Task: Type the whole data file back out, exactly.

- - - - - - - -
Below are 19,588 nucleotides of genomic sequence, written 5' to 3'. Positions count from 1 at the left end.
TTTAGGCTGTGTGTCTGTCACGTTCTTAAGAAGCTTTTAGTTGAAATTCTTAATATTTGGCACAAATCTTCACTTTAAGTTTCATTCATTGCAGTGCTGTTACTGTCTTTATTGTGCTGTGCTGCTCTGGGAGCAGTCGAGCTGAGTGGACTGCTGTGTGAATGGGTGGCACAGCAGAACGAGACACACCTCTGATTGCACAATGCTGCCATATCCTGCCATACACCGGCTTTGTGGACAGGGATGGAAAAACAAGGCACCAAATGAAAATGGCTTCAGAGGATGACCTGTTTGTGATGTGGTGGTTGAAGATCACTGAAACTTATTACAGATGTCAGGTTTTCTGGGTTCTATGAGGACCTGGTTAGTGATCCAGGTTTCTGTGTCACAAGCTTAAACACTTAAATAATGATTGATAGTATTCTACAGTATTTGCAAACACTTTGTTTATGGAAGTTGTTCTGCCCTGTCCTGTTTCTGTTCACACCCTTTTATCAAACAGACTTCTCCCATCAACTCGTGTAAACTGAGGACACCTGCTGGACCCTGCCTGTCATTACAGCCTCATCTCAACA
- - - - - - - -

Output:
Below are 19,588 nucleotides of genomic sequence, written 5' to 3'. Positions count from 1 at the left end.
TTTAGGCTGTGTGTCTGTCACGTTCTTAAGAAGCTTTTAGTTGAAATTCTTAATATTTGGCACAAATCTTCACTTTAAGTTTCATTCATTGCAGTGCTGTTACTGTCTTTATTGTGCTGTGCTGCTCTGGGAGCAGTCGAGCTGAGTGGACTGCTGTGTGAATGGGTGGCACAGCAGAACGAGACACACCTCTGATTGCACAATGCTGCCATATCCTGCCATACACCGGCTTTGTGGACAGGGATGGAAAAACAAGGCACCAAATGAAAATGGCTTCAGAGGATGACCTGTTTGTGATGTGGTGGTTGAAGATCACTGAAACTTATTACAGATGTCAGGTTTTCTGGGTTCTATGAGGACCTGGTTAGTGATCCAGGTTTCTGTGTCACAAGCTTAAACACTTAAATAATGATTGATAGTATTCTACAGTATTTGCAAACACTTTGTTTATGGAAGTTGTTCTGCCCTGTCCTGTTTCTGTTCACACCCTTTTATCAAACAGACTTCTCCCATCAACTCGTGTAAACTGAGGACACCTGCTGGACCCTGCCTGTCATTACAGCCTCATCTCAACA